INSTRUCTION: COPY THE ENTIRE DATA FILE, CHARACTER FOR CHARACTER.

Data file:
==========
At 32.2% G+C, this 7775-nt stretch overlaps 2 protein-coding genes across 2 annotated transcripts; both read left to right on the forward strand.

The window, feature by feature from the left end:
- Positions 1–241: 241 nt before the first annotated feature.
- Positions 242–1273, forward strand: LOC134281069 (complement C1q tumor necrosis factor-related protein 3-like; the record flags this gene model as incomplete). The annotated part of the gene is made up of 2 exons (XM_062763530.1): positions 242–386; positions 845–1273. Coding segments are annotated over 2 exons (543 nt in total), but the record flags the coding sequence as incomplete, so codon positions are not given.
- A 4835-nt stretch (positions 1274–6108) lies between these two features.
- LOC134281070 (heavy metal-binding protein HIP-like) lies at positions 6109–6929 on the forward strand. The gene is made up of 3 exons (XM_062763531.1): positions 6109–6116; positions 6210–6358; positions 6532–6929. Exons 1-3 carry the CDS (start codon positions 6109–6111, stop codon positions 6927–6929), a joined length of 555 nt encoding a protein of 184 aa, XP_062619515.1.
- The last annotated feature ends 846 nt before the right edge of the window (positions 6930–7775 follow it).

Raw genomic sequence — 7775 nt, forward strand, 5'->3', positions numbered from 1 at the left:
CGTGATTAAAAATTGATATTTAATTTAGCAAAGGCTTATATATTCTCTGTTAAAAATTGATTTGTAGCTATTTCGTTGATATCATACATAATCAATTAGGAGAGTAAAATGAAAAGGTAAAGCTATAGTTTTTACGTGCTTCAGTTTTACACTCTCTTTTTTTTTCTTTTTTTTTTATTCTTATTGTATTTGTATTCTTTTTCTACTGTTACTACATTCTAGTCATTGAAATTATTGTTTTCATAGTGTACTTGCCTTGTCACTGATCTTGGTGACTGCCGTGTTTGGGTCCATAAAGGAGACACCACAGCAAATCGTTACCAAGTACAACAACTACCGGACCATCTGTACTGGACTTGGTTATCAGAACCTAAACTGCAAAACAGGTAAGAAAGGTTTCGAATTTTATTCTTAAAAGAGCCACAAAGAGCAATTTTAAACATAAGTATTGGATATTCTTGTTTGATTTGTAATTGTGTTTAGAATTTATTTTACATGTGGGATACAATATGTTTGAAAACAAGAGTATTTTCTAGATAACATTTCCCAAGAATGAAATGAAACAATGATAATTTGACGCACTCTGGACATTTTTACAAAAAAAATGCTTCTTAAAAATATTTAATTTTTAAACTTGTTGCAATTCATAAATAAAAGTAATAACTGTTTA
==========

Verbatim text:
At 32.2% G+C, this 7775-nt stretch overlaps 2 protein-coding genes across 2 annotated transcripts; both read left to right on the forward strand.

The window, feature by feature from the left end:
- Positions 1–241: 241 nt before the first annotated feature.
- Positions 242–1273, forward strand: LOC134281069 (complement C1q tumor necrosis factor-related protein 3-like; the record flags this gene model as incomplete). The annotated part of the gene is made up of 2 exons (XM_062763530.1): positions 242–386; positions 845–1273. Coding segments are annotated over 2 exons (543 nt in total), but the record flags the coding sequence as incomplete, so codon positions are not given.
- A 4835-nt stretch (positions 1274–6108) lies between these two features.
- LOC134281070 (heavy metal-binding protein HIP-like) lies at positions 6109–6929 on the forward strand. The gene is made up of 3 exons (XM_062763531.1): positions 6109–6116; positions 6210–6358; positions 6532–6929. Exons 1-3 carry the CDS (start codon positions 6109–6111, stop codon positions 6927–6929), a joined length of 555 nt encoding a protein of 184 aa, XP_062619515.1.
- The last annotated feature ends 846 nt before the right edge of the window (positions 6930–7775 follow it).

Raw genomic sequence — 7775 nt, forward strand, 5'->3', positions numbered from 1 at the left:
CGTGATTAAAAATTGATATTTAATTTAGCAAAGGCTTATATATTCTCTGTTAAAAATTGATTTGTAGCTATTTCGTTGATATCATACATAATCAATTAGGAGAGTAAAATGAAAAGGTAAAGCTATAGTTTTTACGTGCTTCAGTTTTACACTCTCTTTTTTTTTCTTTTTTTTTTATTCTTATTGTATTTGTATTCTTTTTCTACTGTTACTACATTCTAGTCATTGAAATTATTGTTTTCATAGTGTACTTGCCTTGTCACTGATCTTGGTGACTGCCGTGTTTGGGTCCATAAAGGAGACACCACAGCAAATCGTTACCAAGTACAACAACTACCGGACCATCTGTACTGGACTTGGTTATCAGAACCTAAACTGCAAAACAGGTAAGAAAGGTTTCGAATTTTATTCTTAAAAGAGCCACAAAGAGCAATTTTAAACATAAGTATTGGATATTCTTGTTTGATTTGTAATTGTGTTTAGAATTTATTTTACATGTGGGATACAATATGTTTGAAAACAAGAGTATTTTCTAGATAACATTTCCCAAGAATGAAATGAAACAATGATAATTTGACGCACTCTGGACATTTTTACAAAAAAAATGCTTCTTAAAAATATTTAATTTTTAAACTTGTTGCAATTCATAAATAAAAGTAATAACTGTTTA